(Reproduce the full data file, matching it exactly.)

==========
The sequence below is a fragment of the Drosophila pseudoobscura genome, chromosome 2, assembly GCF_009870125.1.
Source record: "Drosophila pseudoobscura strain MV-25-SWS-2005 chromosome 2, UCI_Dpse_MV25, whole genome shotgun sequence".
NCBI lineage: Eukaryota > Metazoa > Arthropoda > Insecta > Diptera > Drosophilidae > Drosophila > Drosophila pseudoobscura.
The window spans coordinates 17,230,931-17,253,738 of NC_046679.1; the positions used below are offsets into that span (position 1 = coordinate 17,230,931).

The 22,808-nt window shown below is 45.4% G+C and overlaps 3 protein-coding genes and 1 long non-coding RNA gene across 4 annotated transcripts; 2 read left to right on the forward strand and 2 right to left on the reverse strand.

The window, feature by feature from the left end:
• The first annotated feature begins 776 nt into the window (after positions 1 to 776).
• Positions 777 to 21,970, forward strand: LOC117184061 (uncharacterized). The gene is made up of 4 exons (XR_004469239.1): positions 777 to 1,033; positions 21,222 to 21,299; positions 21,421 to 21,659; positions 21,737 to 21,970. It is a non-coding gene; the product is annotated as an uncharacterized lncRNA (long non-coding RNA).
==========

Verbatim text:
The sequence below is a fragment of the Drosophila pseudoobscura genome, chromosome 2, assembly GCF_009870125.1.
Source record: "Drosophila pseudoobscura strain MV-25-SWS-2005 chromosome 2, UCI_Dpse_MV25, whole genome shotgun sequence".
NCBI lineage: Eukaryota > Metazoa > Arthropoda > Insecta > Diptera > Drosophilidae > Drosophila > Drosophila pseudoobscura.
The window spans coordinates 17,230,931-17,253,738 of NC_046679.1; the positions used below are offsets into that span (position 1 = coordinate 17,230,931).

The 22,808-nt window shown below is 45.4% G+C and overlaps 3 protein-coding genes and 1 long non-coding RNA gene across 4 annotated transcripts; 2 read left to right on the forward strand and 2 right to left on the reverse strand.

The window, feature by feature from the left end:
• The first annotated feature begins 776 nt into the window (after positions 1 to 776).
• Positions 777 to 21,970, forward strand: LOC117184061 (uncharacterized). The gene is made up of 4 exons (XR_004469239.1): positions 777 to 1,033; positions 21,222 to 21,299; positions 21,421 to 21,659; positions 21,737 to 21,970. It is a non-coding gene; the product is annotated as an uncharacterized lncRNA (long non-coding RNA).